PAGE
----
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Insuring your travel plans after Sandy

Travelers at a California airport try to book

Travelers at a California airport try to book a Sandy runaround. A travel agent can make the planning -- or the waiting -- easier. (Oct. 29, 2012) Credit: MCT / Dan Honda

Let's play the what-if game.

What if Mother Nature derails your holiday travel plans -- as it did for so many people during superstorm Sandy and during the Christmas blizzard two years ago? Both times, I never made it out of town for long-planned trips, and by the time I could have gotten out, it would have been time to return home. Friends and colleagues were stranded out of town for days because airports were closed and planes weren't where they were scheduled to be, not to mention the airline personnel who couldn't get to their jobs because mass transit wasn't working and, in the case of the blizzard, streets weren't plowed. That's not even talking about closed highways.


Isn't travel fun? During the first four days of Sandy, some 20,000 flights were canceled, apparently the highest percentage affecting U.S. flights as a result of a natural event in recent years.

Dealing with travel woes may seem inconsequential compared to the tragedies others in Sandy's path have suffered, but I figure that any way we can de-stress is a good thing.

That's why travel agents and travel insurance agents are my new BFFs. "Your time is so valuable . . . why would you not want a travel advocate on your side?" asks Amber Blecker, recognized by USA Today as one of the country's top cruise agents.

That's especially true in the case of an emergency or a big storm that grounds your flights. Let your travel agent handle logistics and get you rebooked. (In one case after a storm, Blecker got hotel rooms not only for her clients but others they'd met aboard ship when their flights home were canceled.)


And while agents can save you aggravation, insurance can save you money. Certainly, policies can save the day if a family emergency forces you to cancel a trip for which you've already paid. Travel insurance also protects many things that are not covered by credit cards, homeowner policies and health care plans, including coverage for those 30 million bags that are mishandled each year, says Jim Grace, president of InsureMy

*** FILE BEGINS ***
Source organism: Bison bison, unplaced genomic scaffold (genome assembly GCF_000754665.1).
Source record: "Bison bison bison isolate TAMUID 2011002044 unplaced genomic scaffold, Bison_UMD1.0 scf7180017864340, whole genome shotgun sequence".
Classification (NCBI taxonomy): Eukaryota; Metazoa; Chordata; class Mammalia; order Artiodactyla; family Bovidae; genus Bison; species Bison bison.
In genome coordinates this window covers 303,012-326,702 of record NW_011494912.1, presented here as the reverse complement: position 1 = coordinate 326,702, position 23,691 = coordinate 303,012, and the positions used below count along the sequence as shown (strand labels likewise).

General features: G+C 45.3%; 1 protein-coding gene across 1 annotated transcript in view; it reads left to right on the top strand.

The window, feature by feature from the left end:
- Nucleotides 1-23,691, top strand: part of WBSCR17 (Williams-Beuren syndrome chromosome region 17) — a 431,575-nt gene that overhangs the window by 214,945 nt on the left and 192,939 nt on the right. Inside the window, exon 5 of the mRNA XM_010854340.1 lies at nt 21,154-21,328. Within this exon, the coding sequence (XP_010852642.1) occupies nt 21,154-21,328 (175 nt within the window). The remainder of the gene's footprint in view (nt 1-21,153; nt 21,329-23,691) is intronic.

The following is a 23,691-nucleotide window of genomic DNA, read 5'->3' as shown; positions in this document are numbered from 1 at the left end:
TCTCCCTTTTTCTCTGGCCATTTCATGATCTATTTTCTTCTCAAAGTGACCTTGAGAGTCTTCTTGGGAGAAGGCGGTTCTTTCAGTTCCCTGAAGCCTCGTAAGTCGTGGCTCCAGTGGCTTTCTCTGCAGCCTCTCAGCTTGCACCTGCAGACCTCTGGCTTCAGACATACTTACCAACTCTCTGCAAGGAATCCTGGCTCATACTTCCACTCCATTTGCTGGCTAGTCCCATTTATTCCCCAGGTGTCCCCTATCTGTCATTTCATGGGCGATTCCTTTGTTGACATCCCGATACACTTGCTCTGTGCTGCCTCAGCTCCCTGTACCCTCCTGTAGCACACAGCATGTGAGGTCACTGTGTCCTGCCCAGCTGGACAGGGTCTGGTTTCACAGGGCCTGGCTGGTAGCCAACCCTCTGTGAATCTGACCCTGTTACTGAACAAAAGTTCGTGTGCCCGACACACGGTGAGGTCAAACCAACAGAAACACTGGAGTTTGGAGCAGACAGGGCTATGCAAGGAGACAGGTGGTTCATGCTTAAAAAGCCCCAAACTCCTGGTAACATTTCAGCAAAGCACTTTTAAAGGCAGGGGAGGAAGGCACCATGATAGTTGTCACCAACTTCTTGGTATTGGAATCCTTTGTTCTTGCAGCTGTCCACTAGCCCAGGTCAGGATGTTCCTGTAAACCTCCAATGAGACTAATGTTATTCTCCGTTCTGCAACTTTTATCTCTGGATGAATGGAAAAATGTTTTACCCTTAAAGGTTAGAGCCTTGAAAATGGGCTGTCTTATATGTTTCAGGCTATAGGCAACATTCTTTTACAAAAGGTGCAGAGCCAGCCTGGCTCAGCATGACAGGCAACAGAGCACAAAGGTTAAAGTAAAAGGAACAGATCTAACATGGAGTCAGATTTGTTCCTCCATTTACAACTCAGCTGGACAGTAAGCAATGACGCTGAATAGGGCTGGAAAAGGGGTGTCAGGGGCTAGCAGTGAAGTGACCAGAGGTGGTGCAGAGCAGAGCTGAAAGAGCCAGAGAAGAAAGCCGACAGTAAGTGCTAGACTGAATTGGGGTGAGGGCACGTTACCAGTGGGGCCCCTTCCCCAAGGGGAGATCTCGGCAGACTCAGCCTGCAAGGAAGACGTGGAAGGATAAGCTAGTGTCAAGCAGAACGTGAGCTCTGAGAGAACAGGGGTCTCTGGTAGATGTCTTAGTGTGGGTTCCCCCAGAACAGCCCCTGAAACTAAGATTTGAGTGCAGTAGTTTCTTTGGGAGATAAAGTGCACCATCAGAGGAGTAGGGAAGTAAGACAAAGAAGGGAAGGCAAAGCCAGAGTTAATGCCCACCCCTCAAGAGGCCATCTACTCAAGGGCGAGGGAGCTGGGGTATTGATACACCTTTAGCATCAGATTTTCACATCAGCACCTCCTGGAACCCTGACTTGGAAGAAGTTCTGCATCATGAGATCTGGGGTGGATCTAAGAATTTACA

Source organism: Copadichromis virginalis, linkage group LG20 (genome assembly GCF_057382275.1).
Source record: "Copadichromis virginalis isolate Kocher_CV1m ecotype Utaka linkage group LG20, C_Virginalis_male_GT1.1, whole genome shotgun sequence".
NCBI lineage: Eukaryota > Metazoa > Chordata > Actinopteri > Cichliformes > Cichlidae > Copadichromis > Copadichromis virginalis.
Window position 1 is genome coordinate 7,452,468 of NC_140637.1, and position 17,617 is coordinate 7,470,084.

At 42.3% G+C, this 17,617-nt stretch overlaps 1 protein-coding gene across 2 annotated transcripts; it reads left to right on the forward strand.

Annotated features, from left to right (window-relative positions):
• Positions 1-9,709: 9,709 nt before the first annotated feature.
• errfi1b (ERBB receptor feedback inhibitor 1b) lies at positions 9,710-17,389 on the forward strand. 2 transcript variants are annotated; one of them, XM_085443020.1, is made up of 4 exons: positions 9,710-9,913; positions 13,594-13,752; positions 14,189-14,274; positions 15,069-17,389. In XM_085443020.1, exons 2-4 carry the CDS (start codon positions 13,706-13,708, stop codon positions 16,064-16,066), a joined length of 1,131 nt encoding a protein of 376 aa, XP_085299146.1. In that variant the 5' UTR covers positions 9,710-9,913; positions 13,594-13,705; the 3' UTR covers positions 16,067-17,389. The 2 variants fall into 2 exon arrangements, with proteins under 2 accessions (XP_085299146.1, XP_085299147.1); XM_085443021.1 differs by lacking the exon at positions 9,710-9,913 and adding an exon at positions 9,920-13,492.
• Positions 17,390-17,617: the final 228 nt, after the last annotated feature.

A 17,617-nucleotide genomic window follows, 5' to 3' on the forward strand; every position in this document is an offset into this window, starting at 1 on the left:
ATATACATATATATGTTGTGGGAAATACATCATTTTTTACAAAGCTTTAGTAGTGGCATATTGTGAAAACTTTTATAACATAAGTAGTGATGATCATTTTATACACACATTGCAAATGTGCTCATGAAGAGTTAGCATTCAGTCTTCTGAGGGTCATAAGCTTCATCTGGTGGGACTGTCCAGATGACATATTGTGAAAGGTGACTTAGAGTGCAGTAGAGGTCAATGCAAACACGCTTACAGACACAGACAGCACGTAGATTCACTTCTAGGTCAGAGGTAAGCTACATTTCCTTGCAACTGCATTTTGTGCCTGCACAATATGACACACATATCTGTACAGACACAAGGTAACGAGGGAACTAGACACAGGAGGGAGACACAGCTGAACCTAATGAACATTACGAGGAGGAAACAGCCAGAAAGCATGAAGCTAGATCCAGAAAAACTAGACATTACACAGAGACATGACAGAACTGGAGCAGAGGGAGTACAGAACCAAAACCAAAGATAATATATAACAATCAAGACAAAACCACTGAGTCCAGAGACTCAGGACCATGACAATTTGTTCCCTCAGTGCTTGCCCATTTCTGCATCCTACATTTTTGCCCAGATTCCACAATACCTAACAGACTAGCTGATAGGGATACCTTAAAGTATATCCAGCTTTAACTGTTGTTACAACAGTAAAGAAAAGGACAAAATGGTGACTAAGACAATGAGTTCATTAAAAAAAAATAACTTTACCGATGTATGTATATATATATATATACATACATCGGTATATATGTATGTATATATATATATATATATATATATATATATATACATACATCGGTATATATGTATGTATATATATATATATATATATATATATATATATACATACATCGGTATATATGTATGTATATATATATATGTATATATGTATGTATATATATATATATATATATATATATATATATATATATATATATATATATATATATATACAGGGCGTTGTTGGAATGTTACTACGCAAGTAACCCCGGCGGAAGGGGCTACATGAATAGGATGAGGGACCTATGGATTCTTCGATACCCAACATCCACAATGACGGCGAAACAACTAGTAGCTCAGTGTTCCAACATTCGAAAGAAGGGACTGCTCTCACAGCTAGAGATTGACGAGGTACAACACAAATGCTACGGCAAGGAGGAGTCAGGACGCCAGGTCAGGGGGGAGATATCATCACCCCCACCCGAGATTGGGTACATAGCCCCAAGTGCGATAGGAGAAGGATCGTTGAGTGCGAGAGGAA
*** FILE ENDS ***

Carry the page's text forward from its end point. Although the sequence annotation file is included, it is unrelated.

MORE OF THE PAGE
But what we don't always realize is how travel insurance can save you big bucks if a storm brings travel to a standstill. Figure travel insurance will add 4 percent to 8 percent to the cost of your trip. That may turn out to be a bargain if weather wrecks your plans.

According to the U.S. Travel Insurance Association, travel insurance cannot only reimburse for nonrefundable payments if you have to cancel or interrupt your trip because of a weather-related event but will also reimburse you up to a set amount for hotels, meals and incidentals (clean socks) if your travel is delayed beyond a certain period of time (usually six hours or more).

Some plans, such as TravelGuard's Gold Plan (travelguard .com), may even insure trip expenses for children younger than 17 for free. Compare plans at or


Most travel insurance providers include a 24-hour hotline for travel-related assistance services. These services can include emergency travel arrangements to help evacuate you from an area that is in the path of a hurricane or other natural disaster or help make alternative plans, such as finding and booking a hotel or rescheduling flights.

You can let the travel insurance company stay on hold with the airlines while you deal with other issues -- lost power, the tree blocking your street, the car that got flooded, the important meeting you aren't going to make.

During superstorm Sandy, TravelGuard was one of the travel insurance companies that offered free assistance to stranded travelers. But unless customers had travel insurance, they incurred the costs for their emergency expenses. It's bad enough to miss that cruise or resort vacation because you can't get out of town, but it is even worse when you have to pay for it, anyway.

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